Commissioner Bingham called Inspector McLaughlin into his office after he had notified the precinct commanders to do what they could and told him to detail as many detective sergeants and other members of his staff as he could spare to work irrespective of the precinct detectives. Inspector McLaughlin assigned fifty men, and sent them out in squads of five, with one Italian detective to each squad. Capt. Price, in charge of the Bronx detective bureau, got fifty detectives out.
The detectives downtown, led by Detective Sergeant Joe Petrosino, made at once for the Italian dives and cafes in Mott, Houston, Elizabeth, Stanton, Chrystie and other streets in the neighborhood. Whenever they ran across a group that looked especially ferocious, whether they were on the streets or in saloons or restaurants, the detectives drew their revolvers and ordered the Italians to submit to being searched. They got a collection of knives and revolves in nearly every saloon that was suspected.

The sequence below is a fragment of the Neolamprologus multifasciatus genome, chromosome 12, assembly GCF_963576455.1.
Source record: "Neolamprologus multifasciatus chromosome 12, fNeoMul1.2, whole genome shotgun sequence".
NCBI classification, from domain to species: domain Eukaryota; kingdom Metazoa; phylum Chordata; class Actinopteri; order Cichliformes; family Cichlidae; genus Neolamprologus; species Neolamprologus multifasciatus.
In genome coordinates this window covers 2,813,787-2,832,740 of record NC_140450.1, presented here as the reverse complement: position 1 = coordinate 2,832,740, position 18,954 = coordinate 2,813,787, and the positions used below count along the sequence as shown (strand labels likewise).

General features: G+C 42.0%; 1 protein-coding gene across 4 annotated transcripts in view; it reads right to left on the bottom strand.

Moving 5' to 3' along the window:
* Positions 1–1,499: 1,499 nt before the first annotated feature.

After all the men who proved to have knives or revolves had been sent on their way to Headquarters the other occupants of the place would be ordered out. When the room was cleared the detectives generally found piles of cartridges and knives and revolvers on the floors.
Detective Sergeant Petrosino ran across on familiar face in Elizabeth street, but the most careful search failed to disclose a weapon. Finally the detectives felt a lump along the man’s leg, and after cutting through two thicknesses of drawers pulled out a revolver fully loaded.
In many cases the detectives, who were in plain clothes, bad a fight on their hands, as the relatives of men who had been arrested frequently ran to their aid, not suspecting at first the cause of the trouble. In several instances the sons of men who had been captured rushed in with knives and were themselves arrested.